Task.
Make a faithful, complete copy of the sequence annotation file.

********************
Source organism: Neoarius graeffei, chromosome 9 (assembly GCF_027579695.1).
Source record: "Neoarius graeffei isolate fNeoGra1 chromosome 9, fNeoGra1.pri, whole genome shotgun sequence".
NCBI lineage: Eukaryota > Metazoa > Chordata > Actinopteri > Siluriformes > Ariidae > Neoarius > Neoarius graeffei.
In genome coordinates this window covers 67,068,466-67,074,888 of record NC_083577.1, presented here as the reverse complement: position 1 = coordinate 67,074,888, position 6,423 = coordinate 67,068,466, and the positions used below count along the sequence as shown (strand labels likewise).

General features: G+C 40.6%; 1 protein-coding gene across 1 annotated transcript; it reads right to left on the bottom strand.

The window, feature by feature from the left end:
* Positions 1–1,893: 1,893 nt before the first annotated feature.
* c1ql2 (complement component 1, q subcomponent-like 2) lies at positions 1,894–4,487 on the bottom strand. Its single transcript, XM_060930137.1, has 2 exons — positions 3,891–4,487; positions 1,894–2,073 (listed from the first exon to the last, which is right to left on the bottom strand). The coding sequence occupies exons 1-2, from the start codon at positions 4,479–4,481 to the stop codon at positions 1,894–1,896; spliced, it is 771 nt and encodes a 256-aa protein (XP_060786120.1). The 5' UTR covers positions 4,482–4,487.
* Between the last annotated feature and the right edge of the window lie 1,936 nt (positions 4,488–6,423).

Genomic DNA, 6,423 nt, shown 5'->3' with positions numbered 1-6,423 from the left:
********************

Source organism: Neoarius graeffei, chromosome 9 (assembly GCF_027579695.1).
Source record: "Neoarius graeffei isolate fNeoGra1 chromosome 9, fNeoGra1.pri, whole genome shotgun sequence".
NCBI lineage: Eukaryota > Metazoa > Chordata > Actinopteri > Siluriformes > Ariidae > Neoarius > Neoarius graeffei.
In genome coordinates this window covers 67,068,466-67,074,888 of record NC_083577.1, presented here as the reverse complement: position 1 = coordinate 67,074,888, position 6,423 = coordinate 67,068,466, and the positions used below count along the sequence as shown (strand labels likewise).

General features: G+C 40.6%; 1 protein-coding gene across 1 annotated transcript; it reads right to left on the bottom strand.

The window, feature by feature from the left end:
* Positions 1–1,893: 1,893 nt before the first annotated feature.
* c1ql2 (complement component 1, q subcomponent-like 2) lies at positions 1,894–4,487 on the bottom strand. Its single transcript, XM_060930137.1, has 2 exons — positions 3,891–4,487; positions 1,894–2,073 (listed from the first exon to the last, which is right to left on the bottom strand). The coding sequence occupies exons 1-2, from the start codon at positions 4,479–4,481 to the stop codon at positions 1,894–1,896; spliced, it is 771 nt and encodes a 256-aa protein (XP_060786120.1). The 5' UTR covers positions 4,482–4,487.
* Between the last annotated feature and the right edge of the window lie 1,936 nt (positions 4,488–6,423).

Genomic DNA, 6,423 nt, shown 5'->3' with positions numbered 1-6,423 from the left: